Anyone else get irritated with the quality of women’s clothing vs. men’s? So many of the women’s sweatshirts are so thin I’m not sure how they get away with calling it a sweatshirt.
I’m a tank top and sweatshirt gal (have been since my teenage years) yet even in my high school days I was wearing men’s sweatshirts because they were thicker and actually kept me, you know, warm. It was fine except for the fact the color choices were gray, black, burgundy or navy blue.
If you haven’t figured out from my brightly colored blog, I happen to love colors. Given the men’s choices, it meant I’ve pretty much owned various dark blue hoodies for approximately…20 years now? I think it’s about time I had some prettier colored sweatshirts!
I bought myself a few cotton white sweatshirts (men’s, of course), going with the thickest fabric they had because I’m cold all the freaking time. Just ask my husband who is constantly giving me the side eye as I’m throwing on a sweatshirt when it’s 75°F.
Finally, the time for dreary colors is over!
For this particular sweatshirt I used gravity and excess water to create a watercolored effect. Here’s what you’ll need:
- Cotton item for dying
- Protective gloves
- Dust mask
- Soda ash
- Squirt bottles
Start by soaking your item in soda ash for about 15 minutes and preparing your dye. You’ll need one bottle for each color you use (I used two) and one more filled with plain water. (Click here for the detailed tutorial on how to prepare the soda ash and dye.) Since I was going for a pastel look, I did not prepare my dye at full strength.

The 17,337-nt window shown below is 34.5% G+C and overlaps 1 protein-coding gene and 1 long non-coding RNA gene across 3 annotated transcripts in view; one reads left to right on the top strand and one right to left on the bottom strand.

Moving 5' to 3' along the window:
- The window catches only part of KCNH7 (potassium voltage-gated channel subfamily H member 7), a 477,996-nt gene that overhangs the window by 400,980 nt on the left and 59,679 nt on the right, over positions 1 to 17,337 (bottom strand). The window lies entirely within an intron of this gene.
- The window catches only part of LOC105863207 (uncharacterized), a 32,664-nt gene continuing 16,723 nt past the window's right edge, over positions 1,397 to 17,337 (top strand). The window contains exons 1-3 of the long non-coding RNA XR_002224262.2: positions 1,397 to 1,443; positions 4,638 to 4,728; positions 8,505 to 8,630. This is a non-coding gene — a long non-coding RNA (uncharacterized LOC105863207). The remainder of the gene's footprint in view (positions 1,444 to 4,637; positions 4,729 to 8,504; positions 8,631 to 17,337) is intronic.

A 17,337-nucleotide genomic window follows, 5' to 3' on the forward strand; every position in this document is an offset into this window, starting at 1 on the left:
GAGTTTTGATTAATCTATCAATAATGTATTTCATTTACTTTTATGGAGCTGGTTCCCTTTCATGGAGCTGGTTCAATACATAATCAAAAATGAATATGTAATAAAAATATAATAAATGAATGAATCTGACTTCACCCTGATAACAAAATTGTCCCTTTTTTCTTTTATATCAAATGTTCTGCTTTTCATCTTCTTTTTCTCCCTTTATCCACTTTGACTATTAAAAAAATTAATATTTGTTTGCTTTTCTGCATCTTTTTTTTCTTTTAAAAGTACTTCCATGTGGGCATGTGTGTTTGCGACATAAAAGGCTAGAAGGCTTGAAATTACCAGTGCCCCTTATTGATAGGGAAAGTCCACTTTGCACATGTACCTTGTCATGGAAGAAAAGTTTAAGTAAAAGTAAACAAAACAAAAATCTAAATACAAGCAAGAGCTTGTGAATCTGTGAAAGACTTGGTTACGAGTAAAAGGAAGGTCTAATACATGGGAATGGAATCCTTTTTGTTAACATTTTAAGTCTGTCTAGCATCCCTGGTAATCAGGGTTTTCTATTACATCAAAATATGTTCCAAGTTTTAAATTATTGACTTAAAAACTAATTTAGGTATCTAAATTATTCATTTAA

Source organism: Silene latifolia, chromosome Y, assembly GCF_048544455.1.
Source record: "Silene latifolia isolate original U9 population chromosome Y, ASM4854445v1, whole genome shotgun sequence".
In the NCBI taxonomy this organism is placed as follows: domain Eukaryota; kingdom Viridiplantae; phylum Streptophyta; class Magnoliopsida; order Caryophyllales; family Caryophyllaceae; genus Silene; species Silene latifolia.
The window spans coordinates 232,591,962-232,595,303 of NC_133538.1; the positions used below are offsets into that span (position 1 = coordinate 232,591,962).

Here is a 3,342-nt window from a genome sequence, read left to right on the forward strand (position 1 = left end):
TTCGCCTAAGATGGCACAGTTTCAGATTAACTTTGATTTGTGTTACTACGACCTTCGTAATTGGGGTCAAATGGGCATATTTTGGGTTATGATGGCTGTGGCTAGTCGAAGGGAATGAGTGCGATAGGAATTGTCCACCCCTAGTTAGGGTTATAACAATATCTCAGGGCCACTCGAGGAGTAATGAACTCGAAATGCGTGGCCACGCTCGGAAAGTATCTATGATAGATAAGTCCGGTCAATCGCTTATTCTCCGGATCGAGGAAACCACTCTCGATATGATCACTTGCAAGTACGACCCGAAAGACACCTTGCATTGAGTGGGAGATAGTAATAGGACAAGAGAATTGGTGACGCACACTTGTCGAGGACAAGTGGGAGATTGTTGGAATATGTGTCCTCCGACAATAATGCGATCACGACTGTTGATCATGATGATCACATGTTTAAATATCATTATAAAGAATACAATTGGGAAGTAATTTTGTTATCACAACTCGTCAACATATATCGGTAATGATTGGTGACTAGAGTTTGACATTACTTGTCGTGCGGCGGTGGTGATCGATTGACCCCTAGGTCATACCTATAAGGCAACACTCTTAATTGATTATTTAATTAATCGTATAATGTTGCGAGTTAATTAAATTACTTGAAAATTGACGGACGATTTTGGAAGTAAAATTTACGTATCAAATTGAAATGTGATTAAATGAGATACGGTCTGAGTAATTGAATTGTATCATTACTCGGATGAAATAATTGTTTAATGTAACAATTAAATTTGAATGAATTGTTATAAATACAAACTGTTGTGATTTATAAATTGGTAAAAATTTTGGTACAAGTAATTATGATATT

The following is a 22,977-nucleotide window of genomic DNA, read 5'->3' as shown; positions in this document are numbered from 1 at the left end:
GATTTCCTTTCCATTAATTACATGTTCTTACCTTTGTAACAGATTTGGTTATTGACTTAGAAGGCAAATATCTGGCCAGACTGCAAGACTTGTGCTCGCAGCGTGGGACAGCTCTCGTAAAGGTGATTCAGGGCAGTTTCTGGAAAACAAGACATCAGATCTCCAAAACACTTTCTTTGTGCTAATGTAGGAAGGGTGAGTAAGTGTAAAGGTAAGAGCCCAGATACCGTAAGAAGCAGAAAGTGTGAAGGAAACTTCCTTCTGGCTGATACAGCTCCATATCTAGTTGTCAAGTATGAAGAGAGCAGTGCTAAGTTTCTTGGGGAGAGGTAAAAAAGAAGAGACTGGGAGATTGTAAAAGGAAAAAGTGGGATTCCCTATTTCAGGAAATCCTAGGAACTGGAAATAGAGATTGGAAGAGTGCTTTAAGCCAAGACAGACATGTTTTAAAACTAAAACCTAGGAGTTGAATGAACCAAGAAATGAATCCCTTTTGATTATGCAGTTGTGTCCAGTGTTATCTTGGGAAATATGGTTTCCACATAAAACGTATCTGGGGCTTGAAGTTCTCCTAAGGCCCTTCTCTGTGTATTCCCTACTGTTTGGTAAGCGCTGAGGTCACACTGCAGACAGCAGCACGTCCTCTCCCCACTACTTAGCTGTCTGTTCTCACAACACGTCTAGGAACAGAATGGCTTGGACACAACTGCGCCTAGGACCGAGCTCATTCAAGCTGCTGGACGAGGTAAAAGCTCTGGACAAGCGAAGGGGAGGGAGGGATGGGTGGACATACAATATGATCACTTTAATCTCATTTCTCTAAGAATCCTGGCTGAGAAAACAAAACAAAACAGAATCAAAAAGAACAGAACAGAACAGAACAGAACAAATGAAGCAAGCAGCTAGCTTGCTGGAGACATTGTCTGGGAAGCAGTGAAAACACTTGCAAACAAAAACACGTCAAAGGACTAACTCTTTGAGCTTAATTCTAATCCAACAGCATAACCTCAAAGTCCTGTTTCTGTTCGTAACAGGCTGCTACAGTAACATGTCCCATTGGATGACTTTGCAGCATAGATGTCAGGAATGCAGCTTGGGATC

Wring out your item. It should be damp and no longer dripping. I actually threw mine into the washer for a quick spin cycle to get out the excess liquid.
Hang your item someplace that you don’t mind getting messy. I would have preferred to work outdoors but unfortunately there’s nowhere for me to work, so into the tub I go!
Start by applying the first dye at the top of your item. Let it start to bleed downward, allowing some areas drip more than others.
Add the second color just under the first color.
Squirt water on your item, starting from the top and working your way down. You could just add to the top and let gravity do all the work, or add more all the way down. I did the second method, but I think I might have gone a little too crazy with the water.
Cover with plastic to keep it moist and let the dye react for up to 24 hours. The item is going to continue to drip, so ideally you want the bottom open to allow the dye to drain out with something to catch the drips underneath.
Rinse your item until dye no longer runs out and wash (detailed instructions here).
The colors really blended together to give the whole sweatshirt a pastel watercolor effect. You can really see how much the colors changed from when I first added the dye to the finished product.
Finally, a sweatshirt that’s not boring!